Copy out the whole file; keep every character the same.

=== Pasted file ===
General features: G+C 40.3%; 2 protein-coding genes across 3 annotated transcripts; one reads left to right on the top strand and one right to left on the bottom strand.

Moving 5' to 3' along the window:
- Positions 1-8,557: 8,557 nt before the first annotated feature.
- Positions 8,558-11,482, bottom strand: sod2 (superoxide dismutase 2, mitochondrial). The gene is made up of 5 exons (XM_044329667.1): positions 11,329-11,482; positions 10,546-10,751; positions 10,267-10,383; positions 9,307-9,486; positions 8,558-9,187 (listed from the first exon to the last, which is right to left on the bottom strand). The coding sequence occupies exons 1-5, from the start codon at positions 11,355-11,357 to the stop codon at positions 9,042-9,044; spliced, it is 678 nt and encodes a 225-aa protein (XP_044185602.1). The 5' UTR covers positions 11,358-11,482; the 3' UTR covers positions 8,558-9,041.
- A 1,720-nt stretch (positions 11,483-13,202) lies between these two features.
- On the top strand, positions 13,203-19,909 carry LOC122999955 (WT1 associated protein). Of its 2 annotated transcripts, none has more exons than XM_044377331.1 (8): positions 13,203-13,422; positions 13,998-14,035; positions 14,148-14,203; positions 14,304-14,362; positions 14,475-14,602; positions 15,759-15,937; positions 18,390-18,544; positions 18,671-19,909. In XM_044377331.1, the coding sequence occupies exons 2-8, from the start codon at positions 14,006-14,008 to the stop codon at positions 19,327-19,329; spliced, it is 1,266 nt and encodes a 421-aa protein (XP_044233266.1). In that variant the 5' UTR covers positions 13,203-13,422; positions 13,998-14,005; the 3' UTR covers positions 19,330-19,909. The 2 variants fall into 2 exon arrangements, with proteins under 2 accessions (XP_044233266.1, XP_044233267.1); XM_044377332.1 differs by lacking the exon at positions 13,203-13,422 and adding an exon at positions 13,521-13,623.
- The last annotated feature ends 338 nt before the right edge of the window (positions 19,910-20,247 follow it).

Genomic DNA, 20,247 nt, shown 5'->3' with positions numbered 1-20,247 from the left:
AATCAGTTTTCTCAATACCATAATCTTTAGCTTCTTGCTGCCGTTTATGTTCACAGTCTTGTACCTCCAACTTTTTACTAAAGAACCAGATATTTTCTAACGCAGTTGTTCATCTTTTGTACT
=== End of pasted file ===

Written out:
General features: G+C 40.3%; 2 protein-coding genes across 3 annotated transcripts; one reads left to right on the top strand and one right to left on the bottom strand.

Moving 5' to 3' along the window:
- Positions 1-8,557: 8,557 nt before the first annotated feature.
- Positions 8,558-11,482, bottom strand: sod2 (superoxide dismutase 2, mitochondrial). The gene is made up of 5 exons (XM_044329667.1): positions 11,329-11,482; positions 10,546-10,751; positions 10,267-10,383; positions 9,307-9,486; positions 8,558-9,187 (listed from the first exon to the last, which is right to left on the bottom strand). The coding sequence occupies exons 1-5, from the start codon at positions 11,355-11,357 to the stop codon at positions 9,042-9,044; spliced, it is 678 nt and encodes a 225-aa protein (XP_044185602.1). The 5' UTR covers positions 11,358-11,482; the 3' UTR covers positions 8,558-9,041.
- A 1,720-nt stretch (positions 11,483-13,202) lies between these two features.
- On the top strand, positions 13,203-19,909 carry LOC122999955 (WT1 associated protein). Of its 2 annotated transcripts, none has more exons than XM_044377331.1 (8): positions 13,203-13,422; positions 13,998-14,035; positions 14,148-14,203; positions 14,304-14,362; positions 14,475-14,602; positions 15,759-15,937; positions 18,390-18,544; positions 18,671-19,909. In XM_044377331.1, the coding sequence occupies exons 2-8, from the start codon at positions 14,006-14,008 to the stop codon at positions 19,327-19,329; spliced, it is 1,266 nt and encodes a 421-aa protein (XP_044233266.1). In that variant the 5' UTR covers positions 13,203-13,422; positions 13,998-14,005; the 3' UTR covers positions 19,330-19,909. The 2 variants fall into 2 exon arrangements, with proteins under 2 accessions (XP_044233266.1, XP_044233267.1); XM_044377332.1 differs by lacking the exon at positions 13,203-13,422 and adding an exon at positions 13,521-13,623.
- The last annotated feature ends 338 nt before the right edge of the window (positions 19,910-20,247 follow it).

Genomic DNA, 20,247 nt, shown 5'->3' with positions numbered 1-20,247 from the left:
AATCAGTTTTCTCAATACCATAATCTTTAGCTTCTTGCTGCCGTTTATGTTCACAGTCTTGTACCTCCAACTTTTTACTAAAGAACCAGATATTTTCTAACGCAGTTGTTCATCTTTTGTACT